Well off the beaten track, there’s an ice cave ice cave in Kverkfjöll which is created solely by geothermal activity. Easier to reach is Langjökull glacier, which offers both natural and manmade ice caves. The natural cave is accessed by snowmobile and you can often see volcanic ash suspended in the ice. The manmade ice cave shouldn’t be dismissed as second rate – far from it. Its scale makes it a memorable destination and you’ll in a monster truck to reach this one.
In the north of Iceland near Lake Mývatn, you’ll find Lofthellir. It’s an elongated lava cave (though not strictly speaking an ice cave as it’s not located under a glacier) in which you’ll see ice sculptures. Víðgelmir, Iceland’s largest lava cave also contains such sculptures.
When’s the best time to visit an ice cave?
That’s a tough question to answer as it depends on the type of ice cave! Generally speaking you wouldn’t want to visit a natural ice cave in the summer, and a warm spring or autumn can also present problems. You see, an increase in temperatures causes the ice to melt; streams of water can affect the structure of the ice cave making it unstable. If that’s the case, it’s best to steer well clear. But there is an alternative: you can visit that manmade cave under Langjökull glacier. This ice cave is owned and operated by the team at Into The Glacier, who carefully monitor and maintain it so that visitors can be welcomed all year round. So no matter which month you plan to come to Iceland, you can tick off visiting an ice cave on your bucket list.
Can I visit an ice cave without a guide?
Technically, you can visit some of Iceland’s ice caves without a guide but it’s really not advisable to do so. Because of the risk of the ice cracking or potentially caving in, it’s best to access any type of ice cave with a qualified and knowledgeable local guide who can keep abreast of any changes in the weather or other factors which might influence the ice cave. And as they can tell you all about the cave’s features and explain its formation, you wouldn’t want to miss out anyway.
How safe is it inside an ice cave?
If you take sensible precautions, then a visit to an ice cave is safe. Basically that means placing yourself in the hands of the experts. Tour companies offering excursions into ice caves will issue specialist equipment and assess the status of the cave and the glacier above it very carefully before they take anyone inside. Weather patterns are logged and scrutinised. Temperatures have to have been at a sufficiently low level for a period of time before ice caves are considered safe to enter. As a casual holidaymaker, you won’t have access to such meteorological data and just because it’s cold outside doesn’t mean it’s safe to go in. Don’t take any chances – you don’t want to ruin your vacation.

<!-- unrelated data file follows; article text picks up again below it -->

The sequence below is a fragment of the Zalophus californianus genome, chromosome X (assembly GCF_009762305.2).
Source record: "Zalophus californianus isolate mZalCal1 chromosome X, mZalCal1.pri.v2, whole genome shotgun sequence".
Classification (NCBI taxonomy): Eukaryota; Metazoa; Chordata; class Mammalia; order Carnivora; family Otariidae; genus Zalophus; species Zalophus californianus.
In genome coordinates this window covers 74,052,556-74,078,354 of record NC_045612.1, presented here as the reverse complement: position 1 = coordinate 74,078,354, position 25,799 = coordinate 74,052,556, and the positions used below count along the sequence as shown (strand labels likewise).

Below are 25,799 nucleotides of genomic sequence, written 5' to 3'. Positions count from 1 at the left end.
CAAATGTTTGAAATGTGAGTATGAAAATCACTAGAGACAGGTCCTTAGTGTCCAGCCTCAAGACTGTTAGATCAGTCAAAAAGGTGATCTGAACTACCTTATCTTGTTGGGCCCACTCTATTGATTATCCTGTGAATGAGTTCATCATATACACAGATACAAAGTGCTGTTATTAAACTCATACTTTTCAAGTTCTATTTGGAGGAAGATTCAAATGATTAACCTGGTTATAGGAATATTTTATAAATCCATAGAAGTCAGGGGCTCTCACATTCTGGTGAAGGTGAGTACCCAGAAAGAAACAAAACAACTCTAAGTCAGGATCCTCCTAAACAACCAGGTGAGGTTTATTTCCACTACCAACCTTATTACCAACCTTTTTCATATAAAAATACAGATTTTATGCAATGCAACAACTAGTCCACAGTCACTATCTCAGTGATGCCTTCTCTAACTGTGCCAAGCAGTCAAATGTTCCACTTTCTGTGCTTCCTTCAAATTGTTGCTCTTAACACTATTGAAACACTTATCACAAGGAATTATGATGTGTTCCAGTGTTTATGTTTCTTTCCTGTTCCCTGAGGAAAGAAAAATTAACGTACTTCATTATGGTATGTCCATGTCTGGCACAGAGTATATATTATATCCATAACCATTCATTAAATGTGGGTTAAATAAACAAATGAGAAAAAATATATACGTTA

OK, sign me up! Do I need any specialist clothing?
In most glacier ice caves, you’ll experience temperatures of around -10°C. Regardless of the temperature outside, you’re going to need to wrap up and pile on the layers. Warm outer layers and thermal undergarments are a must; waterproof jackets and trousers are also going to be suitable. Gloves and hats will reduce heat loss from your extremities. You might be reading this and thinking that these items just look like a regular kit list for a winter trip to Iceland. That’s true, though instead of your hiking boots, most operators will issue their visitors with studded boots and also a helmet. Because of the latter, make sure that any hat you bring is reasonably thin so that it can fit underneath. You might also need a head torch, crampons, ice axes and safety ropes. But don’t worry. Book with a reputable operator and any such specialist equipment will be provided as part of the package.